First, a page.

Tim Henderson

Tim Henderson

Tim Henderson covers demographics for Stateline. He has been a reporter at the Miami Herald, the Cincinnati Enquirer and the Journal News.

As Women Return to Jobs, Remote Work Could Lock in Gains

By: - May 3, 2022

Read Stateline coverage of the economic effects of the COVID-19 pandemic. The pandemic “shecession” is fading as more women return to jobs across the country, aided by new workplace flexibility that could lock in future increases in female employment. Remote work, a loosening of 9-5 workday constraints and evolving ideas such as “returnships” to help women back […]

Small Towns Drew Most New Pandemic Residents

By: - April 20, 2022

Editor’s note: This story has been updated to correct the number of people who moved out of Manhattan during the first year of the pandemic. Bend, Oregon, is in the middle of nowhere—two and a half hours from Eugene over a mountain pass that can be treacherous even in springtime. And that’s what people like […]

Detroit Challenges 2020 Census Count

By: - April 6, 2022

Detroit is the largest city yet to challenge 2020 census results, citing a study showing low-income neighborhoods were undercounted by as much as 8%, possibly leaving out tens of thousands of people. The city joins at least 20 others filing challenges under the Count Question Resolution program. Those don’t include a separate review of institutional […]

The Census Missed Some Folks. These Cities Want Them Counted.

By: - April 4, 2022

When the 2020 census found that tiny McNab, Arkansas, had lost more than half its residents, Mayor James Conway went door to door and found 45 people in the rural town instead of the 30 reported by the census. “The census is showing that we went down from 68 [in 2010] to 30 people, and […]

The Pandemic Prompted People to Move, But Many Didn’t Go Far

By: - March 23, 2022

The annual Halloween party last year was a revelation for locals in Orcas Island, Washington, a scenic rural spot 100 miles north of Seattle. “For the first time in the 10 years we’ve lived here, we didn’t recognize about two-thirds of the families,” said Edee Kulper, a photographer who blogs about life on the island. […]

Redistricting Delays Scramble State Elections

By: - March 10, 2022

With election district lines still uncertain in many states, potential candidates for state legislatures and Congress are facing challenging decisions about whether to run in districts that may not exist. Pandemic delays already had pushed back the release of census data needed for drawing new district lines, which must be redrawn every 10 years to […]

Working Parents Face Continued Chaos Despite Reopened Schools

By: - February 24, 2022

Kelly McCormick thought she’d be back on the job long ago, but the coronavirus pandemic continually finds ways to keep her home helping her two young children. One day in December, her son’s Maryland school told her to pick up her 10-year-old immediately: He had been exposed to COVID-19 by a classmate who sat near […]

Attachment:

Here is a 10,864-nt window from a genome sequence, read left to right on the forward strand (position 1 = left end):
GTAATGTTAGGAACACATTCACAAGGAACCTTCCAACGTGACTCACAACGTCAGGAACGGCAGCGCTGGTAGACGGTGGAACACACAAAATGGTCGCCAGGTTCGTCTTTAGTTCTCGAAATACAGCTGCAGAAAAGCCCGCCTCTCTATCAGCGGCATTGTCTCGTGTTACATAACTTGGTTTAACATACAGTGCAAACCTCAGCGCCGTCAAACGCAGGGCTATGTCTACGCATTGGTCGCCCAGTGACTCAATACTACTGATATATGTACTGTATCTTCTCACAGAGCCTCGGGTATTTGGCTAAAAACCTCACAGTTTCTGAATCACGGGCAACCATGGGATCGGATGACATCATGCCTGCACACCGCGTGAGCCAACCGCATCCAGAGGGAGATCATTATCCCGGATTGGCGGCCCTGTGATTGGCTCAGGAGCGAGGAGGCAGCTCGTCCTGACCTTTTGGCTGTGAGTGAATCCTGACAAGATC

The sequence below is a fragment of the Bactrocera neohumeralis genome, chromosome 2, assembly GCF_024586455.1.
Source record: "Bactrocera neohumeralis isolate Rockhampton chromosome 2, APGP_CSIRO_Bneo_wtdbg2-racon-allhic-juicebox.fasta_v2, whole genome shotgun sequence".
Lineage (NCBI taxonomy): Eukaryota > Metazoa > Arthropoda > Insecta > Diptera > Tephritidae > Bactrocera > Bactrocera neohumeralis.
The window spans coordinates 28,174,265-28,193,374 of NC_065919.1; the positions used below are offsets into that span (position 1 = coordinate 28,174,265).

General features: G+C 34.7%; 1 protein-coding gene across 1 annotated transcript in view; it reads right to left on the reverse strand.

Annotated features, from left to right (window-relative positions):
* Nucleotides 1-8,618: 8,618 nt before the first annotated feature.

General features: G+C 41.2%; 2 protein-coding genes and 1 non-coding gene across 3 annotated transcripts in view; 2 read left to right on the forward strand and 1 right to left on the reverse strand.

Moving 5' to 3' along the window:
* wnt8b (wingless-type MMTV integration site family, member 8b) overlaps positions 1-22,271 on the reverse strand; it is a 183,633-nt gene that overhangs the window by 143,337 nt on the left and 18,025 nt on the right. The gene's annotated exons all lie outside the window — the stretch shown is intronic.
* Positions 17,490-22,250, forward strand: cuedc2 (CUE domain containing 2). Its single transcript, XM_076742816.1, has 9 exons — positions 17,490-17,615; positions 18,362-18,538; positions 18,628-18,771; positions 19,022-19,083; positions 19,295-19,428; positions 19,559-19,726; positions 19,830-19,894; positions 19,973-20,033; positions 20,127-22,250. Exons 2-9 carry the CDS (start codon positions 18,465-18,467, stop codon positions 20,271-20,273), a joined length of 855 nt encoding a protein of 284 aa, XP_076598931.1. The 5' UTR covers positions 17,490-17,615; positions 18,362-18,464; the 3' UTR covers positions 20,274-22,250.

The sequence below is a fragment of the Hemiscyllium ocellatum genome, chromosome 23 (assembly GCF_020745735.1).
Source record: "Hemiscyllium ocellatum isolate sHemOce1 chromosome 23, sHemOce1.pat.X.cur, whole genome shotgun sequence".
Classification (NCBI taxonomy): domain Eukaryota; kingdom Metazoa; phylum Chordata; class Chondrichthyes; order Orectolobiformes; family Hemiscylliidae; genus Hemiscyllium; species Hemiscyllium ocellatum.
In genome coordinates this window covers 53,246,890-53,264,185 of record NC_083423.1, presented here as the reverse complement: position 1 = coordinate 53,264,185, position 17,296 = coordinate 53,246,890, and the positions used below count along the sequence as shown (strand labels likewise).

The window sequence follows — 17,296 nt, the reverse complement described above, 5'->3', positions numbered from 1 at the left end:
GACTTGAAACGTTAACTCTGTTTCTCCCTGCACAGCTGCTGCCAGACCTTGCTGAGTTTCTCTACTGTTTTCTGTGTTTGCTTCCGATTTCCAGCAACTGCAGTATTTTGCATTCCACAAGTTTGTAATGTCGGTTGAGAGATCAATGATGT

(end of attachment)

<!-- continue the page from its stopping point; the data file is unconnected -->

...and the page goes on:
Retirements Cut Ranks of Scarce Frontline Workers

By: - February 4, 2022

Read Stateline coverage of the economic effects of the COVID-19 pandemic. After decades of police work, the idea of retiring started sounding good to Craig Long when COVID-19 struck suburban Suffern, New York, in March 2020. He was in his early 60s. As a veteran detective, Long was assigned in the pandemic’s early days to help investigate […]

GOP Uses Redistricting to Retain Outsized Statehouse Power

By: - January 21, 2022

This year’s redistricting of state legislatures is shaping up as extremely partisan across the country, as the parties in power seek to hold onto sometimes-thin statehouse majorities with creative map-drawing. At the forefront are diversifying but still Republican states in the South, such as Georgia and Texas, where cities are becoming magnets for Democratic-leaning newcomers […]

Census 2020 Gets Its First Challenges

By: - January 18, 2022

Three small Georgia municipalities are the first to file formal challenges to their 2020 census counts, while some bigger cities are pressuring the U.S. Census Bureau to correct tallies that city officials say came in too low amid the pandemic chaos surrounding the count. The congressional House Oversight Committee asked the Census Bureau for more […]

Census Recounts Fail to Account for COVID Chaos, Cities Say

By: - January 5, 2022

Nelsonville, Ohio, faced a lot of the same challenges that cities around the country did during the 2020 census: renters and older people who were hard to reach, college students who left town during the pandemic and widespread distrust of government questions. The initial results showed that Nelsonville’s population had dropped below 5,000, which under […]

Pandemic Sweetens Lure of Smaller Cities’ Relocation Incentives

By: - December 15, 2021

Editor’s note: This story has been updated to clarify Aaron Miller’s title and to correct the spelling of Grant Bumgarner’s name. TULSA — Moving from New York City to Tulsa, Oklahoma, might seem an unlikely choice for a young African American scientist like Christopher Bland. His new home is known as an old oil boomtown—and […]